The federal government has new rules about unpaid internships. According to an article by Sara Lipka in the Chronicle of Higher Education:

For interns to work for private companies without compensation, the Labor Department says, their positions must meet six criteria.

First, “the internship, even though it includes actual operation of the facilities of the employer, is similar to training which would be given in an educational environment.”

The Labor Department’s statement further clarifies… noting, “the more an internship program is structured around a classroom or academic experience as opposed to the employer’s actual operations, the more likely the internship will be viewed as an extension of the individual’s educational experience.”

The five other criteria further clarify the nature of an unpaid internship at a for-profit company, emphasizing that interns cannot displace real employees and the internships do not necessarily lead to actual employment. As the Department of Labor explains, however:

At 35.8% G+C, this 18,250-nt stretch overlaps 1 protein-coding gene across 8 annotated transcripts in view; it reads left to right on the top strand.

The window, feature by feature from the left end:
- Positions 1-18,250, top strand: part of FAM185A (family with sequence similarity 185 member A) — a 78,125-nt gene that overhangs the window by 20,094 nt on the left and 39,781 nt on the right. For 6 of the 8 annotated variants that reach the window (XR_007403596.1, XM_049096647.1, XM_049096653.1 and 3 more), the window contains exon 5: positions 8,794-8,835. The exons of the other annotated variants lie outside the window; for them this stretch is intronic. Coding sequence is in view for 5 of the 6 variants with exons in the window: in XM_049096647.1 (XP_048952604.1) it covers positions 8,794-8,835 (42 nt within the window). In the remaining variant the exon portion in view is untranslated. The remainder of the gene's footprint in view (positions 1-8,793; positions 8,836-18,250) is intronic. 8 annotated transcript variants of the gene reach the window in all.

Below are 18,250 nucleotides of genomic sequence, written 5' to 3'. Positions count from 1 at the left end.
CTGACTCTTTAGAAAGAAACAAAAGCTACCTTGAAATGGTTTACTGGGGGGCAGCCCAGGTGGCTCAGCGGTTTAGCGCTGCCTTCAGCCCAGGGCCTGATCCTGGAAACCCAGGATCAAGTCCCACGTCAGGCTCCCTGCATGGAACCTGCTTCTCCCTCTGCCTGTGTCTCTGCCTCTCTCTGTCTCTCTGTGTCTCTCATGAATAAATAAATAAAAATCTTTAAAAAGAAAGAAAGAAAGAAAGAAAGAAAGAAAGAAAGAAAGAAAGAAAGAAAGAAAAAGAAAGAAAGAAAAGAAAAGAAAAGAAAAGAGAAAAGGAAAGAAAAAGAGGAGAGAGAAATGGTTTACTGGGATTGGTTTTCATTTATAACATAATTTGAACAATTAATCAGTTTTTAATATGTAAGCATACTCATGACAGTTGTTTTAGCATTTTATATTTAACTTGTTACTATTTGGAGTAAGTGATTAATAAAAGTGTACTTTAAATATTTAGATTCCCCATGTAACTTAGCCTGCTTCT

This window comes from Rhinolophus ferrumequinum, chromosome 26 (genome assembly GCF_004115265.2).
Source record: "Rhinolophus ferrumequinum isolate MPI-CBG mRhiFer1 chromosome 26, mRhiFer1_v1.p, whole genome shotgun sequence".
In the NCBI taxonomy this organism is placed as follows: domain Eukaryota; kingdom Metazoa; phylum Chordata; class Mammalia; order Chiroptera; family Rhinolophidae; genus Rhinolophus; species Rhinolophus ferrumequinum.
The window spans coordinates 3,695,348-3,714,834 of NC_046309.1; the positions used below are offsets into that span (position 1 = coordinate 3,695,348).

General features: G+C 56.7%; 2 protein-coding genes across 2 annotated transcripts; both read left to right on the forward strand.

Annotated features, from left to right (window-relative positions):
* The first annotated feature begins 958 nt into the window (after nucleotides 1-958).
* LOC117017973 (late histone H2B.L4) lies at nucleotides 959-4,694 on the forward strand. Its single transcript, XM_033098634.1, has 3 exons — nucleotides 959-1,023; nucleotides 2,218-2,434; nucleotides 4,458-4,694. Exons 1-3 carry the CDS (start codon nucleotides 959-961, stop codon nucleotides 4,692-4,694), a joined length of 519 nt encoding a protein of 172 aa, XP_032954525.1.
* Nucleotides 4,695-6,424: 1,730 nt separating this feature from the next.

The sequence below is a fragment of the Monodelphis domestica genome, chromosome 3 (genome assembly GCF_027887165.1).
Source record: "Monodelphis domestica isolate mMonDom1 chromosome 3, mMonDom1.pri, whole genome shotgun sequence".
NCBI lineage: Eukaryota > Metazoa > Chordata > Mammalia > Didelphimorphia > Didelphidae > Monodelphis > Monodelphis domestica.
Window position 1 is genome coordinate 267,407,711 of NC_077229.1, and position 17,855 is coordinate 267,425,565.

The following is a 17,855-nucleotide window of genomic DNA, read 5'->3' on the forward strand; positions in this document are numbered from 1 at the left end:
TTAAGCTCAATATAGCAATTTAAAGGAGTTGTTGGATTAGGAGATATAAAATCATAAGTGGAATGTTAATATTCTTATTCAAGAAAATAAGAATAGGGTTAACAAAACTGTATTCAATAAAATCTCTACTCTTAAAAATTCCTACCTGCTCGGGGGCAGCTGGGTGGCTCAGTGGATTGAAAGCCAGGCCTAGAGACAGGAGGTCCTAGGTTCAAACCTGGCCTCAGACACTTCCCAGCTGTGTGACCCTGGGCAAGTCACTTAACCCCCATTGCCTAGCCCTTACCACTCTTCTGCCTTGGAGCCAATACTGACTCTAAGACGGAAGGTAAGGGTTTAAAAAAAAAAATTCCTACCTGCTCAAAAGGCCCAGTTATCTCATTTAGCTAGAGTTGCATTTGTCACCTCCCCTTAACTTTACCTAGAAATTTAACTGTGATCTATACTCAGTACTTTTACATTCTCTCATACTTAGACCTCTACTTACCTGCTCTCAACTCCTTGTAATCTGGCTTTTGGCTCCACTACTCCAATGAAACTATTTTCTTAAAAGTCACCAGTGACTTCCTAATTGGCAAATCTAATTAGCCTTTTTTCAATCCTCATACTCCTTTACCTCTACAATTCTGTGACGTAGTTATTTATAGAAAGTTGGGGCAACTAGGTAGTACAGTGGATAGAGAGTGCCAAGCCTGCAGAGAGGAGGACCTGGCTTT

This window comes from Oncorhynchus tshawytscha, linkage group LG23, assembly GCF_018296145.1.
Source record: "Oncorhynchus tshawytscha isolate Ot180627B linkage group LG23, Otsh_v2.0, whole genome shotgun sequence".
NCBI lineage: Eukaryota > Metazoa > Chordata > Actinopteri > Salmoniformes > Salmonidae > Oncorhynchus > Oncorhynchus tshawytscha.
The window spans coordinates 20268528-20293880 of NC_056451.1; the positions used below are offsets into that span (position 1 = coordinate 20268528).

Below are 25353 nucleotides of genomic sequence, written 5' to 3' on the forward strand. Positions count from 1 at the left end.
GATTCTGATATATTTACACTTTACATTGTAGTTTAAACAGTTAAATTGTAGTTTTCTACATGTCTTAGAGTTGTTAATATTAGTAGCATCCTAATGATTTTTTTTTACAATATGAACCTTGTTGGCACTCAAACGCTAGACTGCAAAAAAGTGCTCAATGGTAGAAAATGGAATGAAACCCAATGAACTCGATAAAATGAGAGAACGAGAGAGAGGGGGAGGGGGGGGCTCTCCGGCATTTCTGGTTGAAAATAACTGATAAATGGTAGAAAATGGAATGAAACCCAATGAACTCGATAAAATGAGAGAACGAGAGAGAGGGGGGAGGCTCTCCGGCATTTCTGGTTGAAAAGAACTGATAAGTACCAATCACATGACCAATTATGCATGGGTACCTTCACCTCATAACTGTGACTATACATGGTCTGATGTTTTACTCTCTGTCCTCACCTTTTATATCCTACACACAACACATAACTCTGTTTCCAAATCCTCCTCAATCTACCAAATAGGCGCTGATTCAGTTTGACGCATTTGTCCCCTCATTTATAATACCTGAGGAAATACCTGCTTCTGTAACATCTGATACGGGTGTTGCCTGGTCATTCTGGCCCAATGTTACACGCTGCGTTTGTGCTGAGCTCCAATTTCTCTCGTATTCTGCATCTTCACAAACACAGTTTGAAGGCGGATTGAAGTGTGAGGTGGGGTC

Internships in the “for-profit” private sector will most often be viewed as employment, unless the [six criteria] relating to trainees is met. Interns in the “for-profit” private sector who qualify as employees rather than trainees typically must be paid at least the minimum wage and overtime compensation for hours worked over forty in a workweek.

Historically, job apprenticeships, like in the Middle Ages, lasted several years and trained people for specific skills, mostly in the trades. “Intern” used to be used only in the medical profession to describe people who had earned their degrees but didn’t yet have licenses to practice medicine. Today’s professional internship didn’t really exist until the 1960s and didn’t become standard/essential to launching a professional career until, probably, the 1990s.

The rules for unpaid interns at nonprofits are typically more lenient, in part because of the expectation that these institutions will benefit from volunteers.

A few states, including California, require interns to obtain college credit from their internships. Interns who do not receive college credit must be paid like regular employees.[Image via]

Daniel Luzer

Daniel Luzer is the news editor at Governing Magazine and former web editor of the Washington Monthly. Find him on Twitter: @Daniel_Luzer